Nutrition for the German Shepherd

Nutrition for the German Shepherd

Health & Safety

The German Shepherd is a true working breed; developed over 100 years ago from the native sheepdogs of Germany. Today, his loyalty, intelligence, obedience and strength mean that he is the ideal breed to undertake a variety of different roles including police and military work, search and rescue, Schutzhund, working trials, agility, guide dog, guard dog and of course, the work for which he was originally bred – herding. There is little, if anything that is beyond the German Shepherd’s capability. Providing he has sufficient exercise, company and stimulation he will be equally happy in a family pet role.

Having developed from natural working strains, the German Shepherd is typically strong, agile and enduring. He may however suffer from certain hereditary conditions that require special care and attention. His digestive tract is vulnerable, and the Shepherd is unfortunate in that he is genetically predisposed to bloat and maldigestion. He is also at risk of developmental disease such as panosteitis, conditions of the joints such as hip and elbow dysplasia, and the debilitating disease of the nervous system - chronic degenerative radiculomyelopathy (CDRM). All of these conditions may not be preventable by sensible and appropriate feeding, but their incidence may be reduced or symptoms alleviated by the provision of optimal nutrition.

General Nutrition Overview

Any working dog will benefit from nutrients that help to support the additional stresses imposed on his bodily systems. The immune, cardiovascular and musculo-skeletal systems are under particular stress during any period of prolonged physical exertion. Mental health too should not be overlooked, and the nervous system may also benefit from nutritional support to help to promote alertness and improve concentration levels. Schutzhund for example, requires extreme mental alertness due to the intensity of accuracy required. When the body is under stress, this can manifest in gut problems. Shepherds may be prone to bouts of colitis (an inflamed common resulting in loose stools with blood and / or mucous present), and there are numerous possible causes. These may include bacterial infection, food allergy/inotlerance and maldigestion, but stress alone may be the primary cause in some cases. It can also exacerbate the condition if other underlying factors are responsible.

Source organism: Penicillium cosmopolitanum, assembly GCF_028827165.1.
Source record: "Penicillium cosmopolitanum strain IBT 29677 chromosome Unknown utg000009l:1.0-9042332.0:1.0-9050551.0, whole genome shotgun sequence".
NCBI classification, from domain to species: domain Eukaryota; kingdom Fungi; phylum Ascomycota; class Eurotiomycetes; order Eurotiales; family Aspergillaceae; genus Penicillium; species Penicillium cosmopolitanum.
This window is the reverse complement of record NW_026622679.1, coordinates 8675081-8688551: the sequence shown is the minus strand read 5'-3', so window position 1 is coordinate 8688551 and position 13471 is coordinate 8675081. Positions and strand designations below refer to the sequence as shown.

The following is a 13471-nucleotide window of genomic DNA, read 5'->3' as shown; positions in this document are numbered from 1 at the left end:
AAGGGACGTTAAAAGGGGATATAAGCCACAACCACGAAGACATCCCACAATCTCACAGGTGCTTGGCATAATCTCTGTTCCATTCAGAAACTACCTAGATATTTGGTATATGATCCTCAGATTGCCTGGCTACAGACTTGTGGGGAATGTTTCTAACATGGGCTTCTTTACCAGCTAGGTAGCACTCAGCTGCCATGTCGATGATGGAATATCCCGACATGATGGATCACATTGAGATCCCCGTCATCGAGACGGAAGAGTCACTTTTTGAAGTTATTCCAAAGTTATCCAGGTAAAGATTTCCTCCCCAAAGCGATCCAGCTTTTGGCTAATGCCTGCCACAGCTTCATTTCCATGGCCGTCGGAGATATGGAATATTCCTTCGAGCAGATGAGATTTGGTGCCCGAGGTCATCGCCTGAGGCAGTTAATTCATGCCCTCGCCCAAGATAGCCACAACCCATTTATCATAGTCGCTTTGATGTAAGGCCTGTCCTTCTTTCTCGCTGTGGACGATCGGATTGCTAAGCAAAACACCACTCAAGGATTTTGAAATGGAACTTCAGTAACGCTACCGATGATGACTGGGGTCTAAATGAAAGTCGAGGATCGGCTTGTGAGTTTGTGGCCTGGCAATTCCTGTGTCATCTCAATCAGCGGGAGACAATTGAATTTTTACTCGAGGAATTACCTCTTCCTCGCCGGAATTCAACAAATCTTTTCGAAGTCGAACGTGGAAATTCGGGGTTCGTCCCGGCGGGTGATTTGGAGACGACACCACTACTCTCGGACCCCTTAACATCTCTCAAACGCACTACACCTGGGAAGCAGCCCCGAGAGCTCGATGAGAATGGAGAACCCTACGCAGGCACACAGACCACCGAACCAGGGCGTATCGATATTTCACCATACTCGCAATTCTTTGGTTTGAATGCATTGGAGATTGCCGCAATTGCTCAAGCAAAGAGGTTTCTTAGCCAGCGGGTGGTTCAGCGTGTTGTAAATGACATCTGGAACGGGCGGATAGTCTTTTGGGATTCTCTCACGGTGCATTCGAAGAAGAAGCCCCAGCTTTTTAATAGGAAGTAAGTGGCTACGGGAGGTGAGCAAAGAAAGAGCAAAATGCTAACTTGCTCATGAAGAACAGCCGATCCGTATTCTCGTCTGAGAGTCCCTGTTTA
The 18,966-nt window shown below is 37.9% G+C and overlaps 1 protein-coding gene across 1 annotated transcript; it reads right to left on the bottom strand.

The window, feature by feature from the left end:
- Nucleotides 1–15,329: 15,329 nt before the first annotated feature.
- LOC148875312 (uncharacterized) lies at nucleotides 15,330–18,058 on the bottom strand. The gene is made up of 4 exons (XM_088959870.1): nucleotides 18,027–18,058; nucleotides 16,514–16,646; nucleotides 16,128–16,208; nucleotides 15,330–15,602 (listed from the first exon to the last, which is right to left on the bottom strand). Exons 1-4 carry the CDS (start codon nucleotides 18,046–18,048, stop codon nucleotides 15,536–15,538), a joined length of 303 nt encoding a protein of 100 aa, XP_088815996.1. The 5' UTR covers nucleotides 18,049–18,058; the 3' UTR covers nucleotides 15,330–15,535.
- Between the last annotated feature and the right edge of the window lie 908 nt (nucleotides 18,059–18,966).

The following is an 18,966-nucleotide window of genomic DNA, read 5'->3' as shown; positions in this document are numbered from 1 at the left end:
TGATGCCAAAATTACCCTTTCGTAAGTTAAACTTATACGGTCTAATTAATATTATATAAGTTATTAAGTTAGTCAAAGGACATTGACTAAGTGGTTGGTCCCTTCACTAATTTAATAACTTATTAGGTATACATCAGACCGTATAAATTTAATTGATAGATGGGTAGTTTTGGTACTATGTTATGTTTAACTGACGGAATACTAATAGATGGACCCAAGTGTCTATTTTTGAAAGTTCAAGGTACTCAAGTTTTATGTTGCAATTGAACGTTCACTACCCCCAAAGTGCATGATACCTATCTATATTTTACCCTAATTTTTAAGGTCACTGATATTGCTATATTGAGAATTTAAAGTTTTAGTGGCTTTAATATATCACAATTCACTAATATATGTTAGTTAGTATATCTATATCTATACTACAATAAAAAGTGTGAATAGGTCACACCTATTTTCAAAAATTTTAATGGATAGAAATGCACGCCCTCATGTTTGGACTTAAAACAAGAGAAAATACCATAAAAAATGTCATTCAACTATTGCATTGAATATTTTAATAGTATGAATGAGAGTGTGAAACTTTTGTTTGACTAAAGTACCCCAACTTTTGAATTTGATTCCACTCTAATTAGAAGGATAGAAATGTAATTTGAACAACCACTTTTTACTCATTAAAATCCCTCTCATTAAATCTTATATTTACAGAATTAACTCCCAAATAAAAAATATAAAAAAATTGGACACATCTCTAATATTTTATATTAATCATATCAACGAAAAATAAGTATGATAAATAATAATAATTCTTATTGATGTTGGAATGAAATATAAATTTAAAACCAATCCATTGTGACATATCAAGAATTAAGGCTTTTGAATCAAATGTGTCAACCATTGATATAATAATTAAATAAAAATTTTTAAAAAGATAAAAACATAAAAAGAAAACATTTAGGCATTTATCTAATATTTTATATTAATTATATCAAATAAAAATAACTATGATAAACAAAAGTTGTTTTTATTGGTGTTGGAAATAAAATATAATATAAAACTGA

All dogs require a balanced diet that provides sufficient energy for the work undertaken. Naturally, an endurance dog will require calories far in excess of those utilised by a family pet. For peak performance, the diet must not only provide the fuel for energy (fat, and to a lesser degree carbohydrate), but optimal levels of the essential nutrients that the body requires to function efficiently. One of the most important is protein. In the past, many people have advocated low protein diets in the mistaken belief that high protein diets may cause hyperactivity. In actual fact, protein is only used as an energy source if there is insufficient fat or carbohydrate available in the diet. Furthermore, if protein is dramatically reduced then one of the other nutrients needs to be increased in order to compensate for the loss. In commercial complete diets this is usually the carbohydrate content. As largely carnivorous animals, the dog thrives on a meat or fish-based diet with sensible levels of protein and fat and moderate levels of carbohydrate.

Protein from animal sources (e.g. poultry, fish and egg) all have a very high biological value. This means that they are easily broken down into the amino acids that are necessary for the structural and functional demands of the body. Oil from named meat, fish and vegetable sources are far superior to unspecified blends. If you feed commercial pet food, look for diets with a good ratio of Omega 3 to 6 fatty acids. These essential fats have numerous benefits; with the Omega 3s being especially beneficial because of their anti-inflammatory properties. Fibre is also an important nutrient, and beet pulp is a good source for German Shepherds as it comprises both fermentable and non-fermentable fractions. Moisture, vitamins and minerals are of course, also imperative components of the canine diet.

Many complete pet foods also now contain health promoting botanicals and natural supplements. Their efficacy is negligible unless they are present in sufficient volume to actively play the part that is purported. When choosing a suitable diet for your Shepherd, not only is it wise to select one with an appropriate protein source and volume, digestible fat source and adequate fibre, it is also sensible to establish the levels of any supplementary ingredients. Feeds that include essential fatty acids, chelated minerals and antioxidant vitamins, again in sufficient volume, are also beneficial.

The following sections discuss briefly several conditions that may affect the German Shepherd, and ways in which nutrition may help.

Bloat / Volvulus Syndrome